While separation and divorce inevitably involve some degree of pain, the process of separation need not be “a fight to the bitter end.” In fact, other than in exceptional circumstances, going to court ought to be a last resort, for many reasons:
- Having worked as a judicial clerk in BC Supreme Court and a student intern in BC Provincial Court, I am keenly aware that although judges attempt to make thoughtful and fair decisions, many have no family law experience and find the emotional aspect of family cases very taxing.
- Given the nature of our justice system, you may find yourself (or your lawyer) explaining your situation to a different judge every time you step foot in the courthouse.
- You may think you have a “slam dunk” case, but depending on which judge is assigned to your matter and how the evidence goes in, there are no guarantees.
- You will be leaving very personal decisions related to your children, property and/or future income sources (support) to a stranger, based on limited information.
- And finally, even if you “win” at trial, your family’s financial resources will have been depleted and your relationship with your former spouse may now be so unhealthy and adversarial that you suffer years of continued conflict.
Settlement processes such as mediation, collaborative law, arbitration and negotiation are less costly, less adversarial and provide the best chance of maintaining an amicable relationship with your former spouse or partner. What are some options you should consider before running down to the courthouse? In this first of a two-part post on out-of-court family law processes, I offer three:
1. A Kitchen Table Agreement
Where healthy communication is possible and both you and your former partner can negotiate what is in your best interests (and those of your children, if you have them), this is the most cost-effective option.
- Consider your situation and move your discussions to a public coffee shop or have a friend nearby if there is any danger of a conversation breaking down into bullying, yelling or violence.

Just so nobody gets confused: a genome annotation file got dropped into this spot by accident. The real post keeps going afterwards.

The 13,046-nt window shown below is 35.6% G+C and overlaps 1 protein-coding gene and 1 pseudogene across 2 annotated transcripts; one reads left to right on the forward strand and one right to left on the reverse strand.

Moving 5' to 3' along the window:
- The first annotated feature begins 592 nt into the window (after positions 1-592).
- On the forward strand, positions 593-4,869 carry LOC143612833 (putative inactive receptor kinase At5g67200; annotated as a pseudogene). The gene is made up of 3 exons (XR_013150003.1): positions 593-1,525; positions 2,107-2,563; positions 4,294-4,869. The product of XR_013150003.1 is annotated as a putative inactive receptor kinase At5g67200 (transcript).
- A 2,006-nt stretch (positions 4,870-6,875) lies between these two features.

- Avoid “cutting and pasting” an agreement you find online or borrow from a friend since, once you sign an agreement, it is binding and can be enforced by the court.
- Obtain legal advice before you sign any agreement. Even better, retain a lawyer to draft a separation agreement based on your “kitchen table” discussions. While obtaining a “quick fix” by creating your own agreement may be enticing, being informed about your rights and obligations by a family lawyer and paying for a correctly drafted separation agreement will save you from complications and costs down the road.
Family justice counsellors, mediators and lawyers with additional training can help people resolve family law disputes through mediation. A mediator does not make decisions for you nor impose settlements, but instead helps you and your former spouse reach your own settlement by guiding the discussion as a neutral party. Some things to keep in mind if you are considering mediation:
- Both of you must be able to compromise for mediation to be successful.
- If you attend mediation without a lawyer, there is nothing wrong with stating that you wish to review the final agreement with a lawyer before signing it.
- You can also choose to hire a lawyer just to attend a mediation with you (except if using a family justice counsellor) to ensure you have legal advice along the way.
3. Negotiating with the Help of Lawyers
The vast majority of family law cases settle outside of court. A lawyer can help walk you through the breakdown of a relationship by providing you with information and advice. If both you and your former spouse have counsel, it is often possible to resolve issues through letters or phone calls between the lawyers or a “four-way settlement meeting” where you, your former partner, and your respective counsel sit down and negotiate a settlement agreement.
When making a decision about which out-of-court process to pursue, consider what will likely be most effective in your family’s particular circumstances. Discuss these options with your former spouse, or have your lawyer send information to them on a process that makes sense to you. But be flexible. These out-of-court processes do take two willing people who desire to move ahead despite the pain.
Watch for the final post in this series, which will consider three additional out-of-court options: collaborative law, arbitration, and parenting coordinators.
(This post was adapted from a fact sheet originally written by Rebecca Stanley for the People’s Law School).
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